SUPREME COURT HEARS CASE ON POLICE SHOOTING OF MENTALLY ILL WOMAN

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By Miriam Raftery

March 25, 2015 (Washington D.C.) – The Supreme Court this week is hearing arguments in the case of San Francisco v. Sheehan to determine whether or not San Francisco police officers were justified in shooting and killing a mentally ill woman in her own home. The officers fired five rounds and the case centers on whether non-lethal force should be used first in such cases.

Hundreds of mentally ill people are killed by police each year—and the Treatment Advocacy Center estimates that at least half of all people shot to death by police each year have mental health problems. One estimate is that over half of all police shootings are of mentally ill suspects.

At issue is whether the Americans with Disabilities Act, or ADA, should require police to take extra steps to avoid harming a mentally ill person who is acting erratically or even violently.  In the case in question, the woman was off her medications and holding a small bread knife. Could or should officers have been able to diffuse the situation without killing her, such as using a bean bag gun, taser, or other non-lethal method?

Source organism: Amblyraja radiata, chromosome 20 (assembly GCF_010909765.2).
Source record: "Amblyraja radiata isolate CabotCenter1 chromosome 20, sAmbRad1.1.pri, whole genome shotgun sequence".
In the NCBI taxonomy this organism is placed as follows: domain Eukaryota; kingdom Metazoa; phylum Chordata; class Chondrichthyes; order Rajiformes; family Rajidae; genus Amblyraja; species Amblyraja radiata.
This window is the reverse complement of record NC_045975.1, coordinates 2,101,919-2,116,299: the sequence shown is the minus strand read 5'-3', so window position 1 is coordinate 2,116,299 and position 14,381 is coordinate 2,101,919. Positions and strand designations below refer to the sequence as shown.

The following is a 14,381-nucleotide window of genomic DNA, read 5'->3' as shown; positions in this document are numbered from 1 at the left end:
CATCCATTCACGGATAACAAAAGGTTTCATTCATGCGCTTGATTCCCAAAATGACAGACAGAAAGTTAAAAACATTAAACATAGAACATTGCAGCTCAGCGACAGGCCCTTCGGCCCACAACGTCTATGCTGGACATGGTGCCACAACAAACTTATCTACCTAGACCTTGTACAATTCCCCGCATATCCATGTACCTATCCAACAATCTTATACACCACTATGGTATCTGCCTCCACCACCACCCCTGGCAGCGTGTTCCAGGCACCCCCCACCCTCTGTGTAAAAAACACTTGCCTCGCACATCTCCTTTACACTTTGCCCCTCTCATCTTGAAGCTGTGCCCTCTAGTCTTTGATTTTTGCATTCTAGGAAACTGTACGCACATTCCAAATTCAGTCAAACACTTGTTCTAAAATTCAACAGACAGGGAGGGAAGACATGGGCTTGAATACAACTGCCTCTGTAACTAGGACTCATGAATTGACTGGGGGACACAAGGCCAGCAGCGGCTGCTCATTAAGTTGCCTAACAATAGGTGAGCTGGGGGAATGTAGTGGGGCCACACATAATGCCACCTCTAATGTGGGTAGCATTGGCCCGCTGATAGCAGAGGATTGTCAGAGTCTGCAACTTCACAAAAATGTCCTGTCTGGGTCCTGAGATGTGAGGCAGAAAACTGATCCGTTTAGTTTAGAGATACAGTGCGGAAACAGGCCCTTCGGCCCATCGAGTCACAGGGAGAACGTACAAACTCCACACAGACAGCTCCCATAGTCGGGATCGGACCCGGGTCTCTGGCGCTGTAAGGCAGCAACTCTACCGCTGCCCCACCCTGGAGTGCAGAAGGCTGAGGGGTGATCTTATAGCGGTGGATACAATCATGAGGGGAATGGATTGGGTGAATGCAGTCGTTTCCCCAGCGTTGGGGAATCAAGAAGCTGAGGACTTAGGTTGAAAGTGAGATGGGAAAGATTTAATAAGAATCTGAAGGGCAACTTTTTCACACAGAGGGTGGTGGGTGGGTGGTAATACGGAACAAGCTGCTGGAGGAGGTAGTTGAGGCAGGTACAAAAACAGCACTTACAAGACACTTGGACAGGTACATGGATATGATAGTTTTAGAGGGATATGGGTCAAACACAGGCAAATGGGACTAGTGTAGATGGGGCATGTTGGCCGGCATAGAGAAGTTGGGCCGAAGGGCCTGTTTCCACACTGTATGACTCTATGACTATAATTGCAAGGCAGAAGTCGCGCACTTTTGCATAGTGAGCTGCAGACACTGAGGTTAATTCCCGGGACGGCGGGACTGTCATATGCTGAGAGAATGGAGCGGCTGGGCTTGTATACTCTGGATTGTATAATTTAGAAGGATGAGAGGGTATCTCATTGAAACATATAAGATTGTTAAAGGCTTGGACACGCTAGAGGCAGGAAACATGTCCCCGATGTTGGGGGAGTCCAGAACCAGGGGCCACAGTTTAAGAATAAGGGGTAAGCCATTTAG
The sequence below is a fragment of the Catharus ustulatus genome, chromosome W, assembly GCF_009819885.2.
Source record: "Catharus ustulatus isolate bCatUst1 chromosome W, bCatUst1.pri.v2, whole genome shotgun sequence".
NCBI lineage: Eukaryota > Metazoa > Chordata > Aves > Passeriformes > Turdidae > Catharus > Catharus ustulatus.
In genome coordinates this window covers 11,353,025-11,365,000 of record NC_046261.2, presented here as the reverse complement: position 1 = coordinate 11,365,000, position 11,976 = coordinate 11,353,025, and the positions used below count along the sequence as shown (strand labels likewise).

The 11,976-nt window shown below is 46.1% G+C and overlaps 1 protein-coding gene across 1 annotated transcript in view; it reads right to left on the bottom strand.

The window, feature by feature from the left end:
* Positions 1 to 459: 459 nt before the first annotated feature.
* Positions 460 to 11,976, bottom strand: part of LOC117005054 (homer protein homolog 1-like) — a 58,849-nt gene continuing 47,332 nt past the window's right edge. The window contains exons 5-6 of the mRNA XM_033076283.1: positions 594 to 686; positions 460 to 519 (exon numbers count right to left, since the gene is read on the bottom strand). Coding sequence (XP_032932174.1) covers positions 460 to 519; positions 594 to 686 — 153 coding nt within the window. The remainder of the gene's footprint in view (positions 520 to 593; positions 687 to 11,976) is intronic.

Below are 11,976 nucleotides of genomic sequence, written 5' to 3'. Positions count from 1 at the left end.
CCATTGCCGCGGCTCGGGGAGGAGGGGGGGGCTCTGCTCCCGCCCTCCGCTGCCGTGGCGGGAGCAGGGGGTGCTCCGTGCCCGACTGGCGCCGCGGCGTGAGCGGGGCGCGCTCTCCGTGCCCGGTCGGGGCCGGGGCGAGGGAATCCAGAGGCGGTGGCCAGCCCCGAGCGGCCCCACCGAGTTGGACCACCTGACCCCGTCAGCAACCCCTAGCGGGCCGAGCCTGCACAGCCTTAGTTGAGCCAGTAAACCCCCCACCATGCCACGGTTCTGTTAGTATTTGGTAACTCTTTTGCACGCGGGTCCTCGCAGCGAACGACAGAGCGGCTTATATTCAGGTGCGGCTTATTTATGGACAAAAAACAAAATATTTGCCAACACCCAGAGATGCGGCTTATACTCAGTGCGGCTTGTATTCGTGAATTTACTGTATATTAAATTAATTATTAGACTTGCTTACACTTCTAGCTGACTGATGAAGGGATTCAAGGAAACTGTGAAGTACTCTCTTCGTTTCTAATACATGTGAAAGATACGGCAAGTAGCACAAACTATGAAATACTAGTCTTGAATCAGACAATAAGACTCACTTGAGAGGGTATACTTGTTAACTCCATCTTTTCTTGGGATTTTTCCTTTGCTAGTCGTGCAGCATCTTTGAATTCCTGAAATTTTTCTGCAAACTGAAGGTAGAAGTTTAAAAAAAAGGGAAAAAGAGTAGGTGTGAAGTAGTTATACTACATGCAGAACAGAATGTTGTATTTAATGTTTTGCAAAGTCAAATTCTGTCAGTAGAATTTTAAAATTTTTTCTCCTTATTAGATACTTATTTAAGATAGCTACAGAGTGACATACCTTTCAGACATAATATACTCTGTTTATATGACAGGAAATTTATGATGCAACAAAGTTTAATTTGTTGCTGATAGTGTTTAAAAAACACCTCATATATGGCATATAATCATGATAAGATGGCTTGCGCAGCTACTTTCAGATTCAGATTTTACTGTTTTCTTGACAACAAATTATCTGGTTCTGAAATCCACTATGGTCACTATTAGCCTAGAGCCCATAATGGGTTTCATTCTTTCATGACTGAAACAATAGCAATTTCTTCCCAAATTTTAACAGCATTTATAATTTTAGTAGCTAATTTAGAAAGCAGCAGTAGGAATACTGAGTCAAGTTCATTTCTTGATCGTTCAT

Oral arguments before the high court revealed stark differences in how justices view the issue, Slate.com reports.

Justice Antonin Scalia said the legal question centers on whether the law protects “armed and violent suspects who are disabled.” While some of the justices seemed more concerned with threats to police officers or public safety, Justice Sonia Sotomayor argued that humanity must be infused into the proceeding – after all the woman was in her own home, not out trying to ambush police when she was confronted.

“Unless we want a society in which the mentally ill are automatically killed,” Sotomayor stated, “Isn’t the ADA ... intended to ensure that police officers try mitigation in these situations before they jump to violence?”

Justice Stephen Breyer had to recuse himself from the case, since his brother issued the ruling at the trial court level in this case.  That leaves the prospect of a four-four split, and one less voice to weigh in on this important case assessing rights of the disabled vs. safety of police and the public.